We leave that shop and head to another, grabbing a samosa sandwich with a side of pickled cabbage from a street vendor, whose questionable hygiene I will pay a very dear price for in the coming days.

The next shop is slicker. It doesn’t have the aged patina of the last family owned chain. This one has smooth white surfaces, tall sexy mirrors and long leather sofas arranged in cubicles around your very own stage. On the sofa to my left, a young woman is asked what her budget is. She says,

‘One thousand.’

I feel sorry for her. There is no sari she is getting for one thousand rupees. The salesman asks,

‘Pounds yes?’

She replies,

‘that is the starting point, but I need to buy my whole trousseau.’

I do the math. Say ten outfits in a trousseau, each at a thousand pounds, makes it 10,000 pounds or 1.3 million shillings! Bloody brits ruining the prices for us Kenyans! She is quickly whisked away to the High Rollers room, and I try to catch glimpses of what a thousand pound sari looks like. The door opens only to let in tray after tray of delicious smelling food. I stop myself from yelling, ‘She’s a bride damnit. Don’t you know that species do not eat. Bring the food this way!’

Our opener is watching my flabbergastion (I am making up this a word, because that is precisely what it was) with amusement. He tells me that 90% of their business is from Non Resident Indians (NRIs) or diaspora, and that would be the same for most of the shops in the area. And they spend a lot of money in a very short period of time, so this goings-on in the VIP room that has my jaw affixed to the ground, is as common a scene as traffic jams are in Nairobi. Of course it makes sense. Indian weddings are a big deal, and amplified by Bollywood and a booming fashion scene, the industry has extended its French manicured claws all over the world.

Kenyans. Kenyans. Kenyans. Surely. Imagine! I am speechless. Look at how cleverly India has crafted this industry to seduce their diasporans to return and part with huge chunks of cash. Yaani. What can we come up with here in Kenya to lure our diasporans to come back home to bolster the economy, spend their cash and leave with a little piece of something precious from home. And land is the most unimaginative answer you can give here. What else can we create? I am leaving this one here.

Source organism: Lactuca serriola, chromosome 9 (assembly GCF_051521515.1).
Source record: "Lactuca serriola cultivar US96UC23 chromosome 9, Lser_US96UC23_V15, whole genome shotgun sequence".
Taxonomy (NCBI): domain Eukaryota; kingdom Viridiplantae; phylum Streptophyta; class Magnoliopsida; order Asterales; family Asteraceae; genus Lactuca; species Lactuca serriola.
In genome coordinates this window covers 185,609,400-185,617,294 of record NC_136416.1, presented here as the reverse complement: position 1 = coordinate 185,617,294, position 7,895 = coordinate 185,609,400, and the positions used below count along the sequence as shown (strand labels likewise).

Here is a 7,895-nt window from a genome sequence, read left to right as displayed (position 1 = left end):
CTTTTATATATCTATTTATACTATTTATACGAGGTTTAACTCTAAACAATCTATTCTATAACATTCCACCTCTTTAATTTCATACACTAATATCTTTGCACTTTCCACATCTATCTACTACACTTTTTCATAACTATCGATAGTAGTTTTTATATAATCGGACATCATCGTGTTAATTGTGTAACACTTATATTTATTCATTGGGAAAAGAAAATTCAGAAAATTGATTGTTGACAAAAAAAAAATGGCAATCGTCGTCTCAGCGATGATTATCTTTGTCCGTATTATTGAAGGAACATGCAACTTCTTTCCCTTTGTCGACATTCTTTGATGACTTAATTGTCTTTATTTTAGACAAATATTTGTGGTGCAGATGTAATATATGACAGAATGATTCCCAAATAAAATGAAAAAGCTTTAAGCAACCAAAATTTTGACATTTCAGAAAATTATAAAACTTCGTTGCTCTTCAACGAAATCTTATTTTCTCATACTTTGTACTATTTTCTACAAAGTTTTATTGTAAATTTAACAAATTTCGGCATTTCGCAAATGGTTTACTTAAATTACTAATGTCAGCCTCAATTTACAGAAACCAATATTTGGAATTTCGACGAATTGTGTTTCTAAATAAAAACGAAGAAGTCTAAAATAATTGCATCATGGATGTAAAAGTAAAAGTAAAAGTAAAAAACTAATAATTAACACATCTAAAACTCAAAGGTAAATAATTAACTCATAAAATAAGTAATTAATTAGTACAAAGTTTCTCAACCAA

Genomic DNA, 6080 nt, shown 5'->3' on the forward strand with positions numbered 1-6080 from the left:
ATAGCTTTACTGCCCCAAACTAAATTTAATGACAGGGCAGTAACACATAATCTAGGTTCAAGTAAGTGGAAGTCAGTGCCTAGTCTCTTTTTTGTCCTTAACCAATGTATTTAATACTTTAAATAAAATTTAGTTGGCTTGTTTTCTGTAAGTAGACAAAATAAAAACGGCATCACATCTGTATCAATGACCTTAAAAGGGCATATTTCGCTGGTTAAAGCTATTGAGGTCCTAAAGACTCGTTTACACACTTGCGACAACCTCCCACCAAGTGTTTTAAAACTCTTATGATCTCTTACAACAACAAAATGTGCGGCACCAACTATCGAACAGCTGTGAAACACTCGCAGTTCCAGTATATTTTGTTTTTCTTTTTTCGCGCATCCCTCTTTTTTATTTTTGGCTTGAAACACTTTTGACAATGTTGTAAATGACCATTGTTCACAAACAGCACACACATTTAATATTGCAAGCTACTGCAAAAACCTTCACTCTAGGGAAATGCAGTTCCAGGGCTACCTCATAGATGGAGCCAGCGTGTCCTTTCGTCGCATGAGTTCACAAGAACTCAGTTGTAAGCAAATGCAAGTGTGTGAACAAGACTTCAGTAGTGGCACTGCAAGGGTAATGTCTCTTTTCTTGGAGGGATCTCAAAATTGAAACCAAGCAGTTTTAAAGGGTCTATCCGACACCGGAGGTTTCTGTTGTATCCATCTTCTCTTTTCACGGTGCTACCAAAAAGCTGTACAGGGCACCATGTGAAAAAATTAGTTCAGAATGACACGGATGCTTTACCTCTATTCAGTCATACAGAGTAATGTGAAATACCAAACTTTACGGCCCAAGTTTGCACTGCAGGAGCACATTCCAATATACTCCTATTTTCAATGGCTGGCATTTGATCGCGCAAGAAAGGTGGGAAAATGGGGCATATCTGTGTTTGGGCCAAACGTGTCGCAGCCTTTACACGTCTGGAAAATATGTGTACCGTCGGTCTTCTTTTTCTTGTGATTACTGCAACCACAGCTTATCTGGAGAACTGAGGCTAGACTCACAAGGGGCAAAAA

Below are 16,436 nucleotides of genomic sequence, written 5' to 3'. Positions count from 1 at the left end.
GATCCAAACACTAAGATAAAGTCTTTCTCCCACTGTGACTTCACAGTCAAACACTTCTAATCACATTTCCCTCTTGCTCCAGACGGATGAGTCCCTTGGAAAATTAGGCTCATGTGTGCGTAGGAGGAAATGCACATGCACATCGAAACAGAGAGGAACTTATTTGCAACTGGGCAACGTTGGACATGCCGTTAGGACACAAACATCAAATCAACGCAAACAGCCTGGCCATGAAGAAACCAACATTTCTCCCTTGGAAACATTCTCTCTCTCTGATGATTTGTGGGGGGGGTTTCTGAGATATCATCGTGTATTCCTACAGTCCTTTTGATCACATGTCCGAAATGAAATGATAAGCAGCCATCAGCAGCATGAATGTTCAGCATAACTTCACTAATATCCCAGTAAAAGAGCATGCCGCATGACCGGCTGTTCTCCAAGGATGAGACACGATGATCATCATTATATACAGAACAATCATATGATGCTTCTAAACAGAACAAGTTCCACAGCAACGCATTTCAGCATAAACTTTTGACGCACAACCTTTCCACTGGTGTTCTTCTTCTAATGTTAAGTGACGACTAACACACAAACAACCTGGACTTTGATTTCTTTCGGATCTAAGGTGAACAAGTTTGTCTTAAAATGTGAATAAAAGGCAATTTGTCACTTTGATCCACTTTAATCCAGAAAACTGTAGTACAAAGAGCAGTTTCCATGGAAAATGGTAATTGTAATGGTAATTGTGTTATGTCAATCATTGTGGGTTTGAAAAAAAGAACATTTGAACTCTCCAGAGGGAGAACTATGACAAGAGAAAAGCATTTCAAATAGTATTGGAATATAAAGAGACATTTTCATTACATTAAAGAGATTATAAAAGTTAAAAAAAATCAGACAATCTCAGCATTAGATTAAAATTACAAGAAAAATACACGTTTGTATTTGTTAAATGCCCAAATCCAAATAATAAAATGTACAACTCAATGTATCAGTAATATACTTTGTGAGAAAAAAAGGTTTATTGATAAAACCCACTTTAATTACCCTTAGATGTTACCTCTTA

As my brain whirrs at the magnitude of the figures he has tossed out at me, on the sofa to my right, an elderly woman is skyping from her phone, showing her sister in Chicago the sari she wants to buy. It is really ugly. Baby poop coloured net with garish gold flowers. I want to whisper in her ear, ‘honey, it is horrific,’ but her sister ooooohs across the phone, and I leave them to their bad taste.

As for me. I couldn’t resist the brushed gold Parisian lace silk sari.

P.s. Thank you all for your love letters filled with kind words. If you missed my inebriated last post, Chanyado has been nominated for best new blog at the Blog Awards Kenya. Show us some love by voting here : http://www.blogawards.co.ke/vote/

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Mumbai Missive 2: Horn Ok Please

One day, perhaps quite a long time ago, Bhaisab, a rather clever Mumbai driver with a curled up moustache decided that really it was quite inefficient to have to come to a complete stop at a junction before entering the road. He had what could be considered a brainwave. If he could find a way to alert other drivers of his impending arrival, he wouldn’t need to stop at all, but could just carry on and they would simply rearrange their driving trajectory to accommodate him. He was very pleased with himself. At first. But what sort of gadget could he invent that would do such a magical thing. As he sat in his car on the side of the road, oiled up head cradled in slightly sweaty hand, mimicking the thinking pose, his mind started wandering. In the middle of a reverie about golden fried, hot crispy jalebis with insides that melted the way he wished his wife’s would she saw him, he shifted his elbow to get more comfortable and just like that…. Beeeeeeeeeeeep! That’s it. He got it. If only he just hooted to let people know he was coming, it would eliminate the need to stop or indicate or even brake!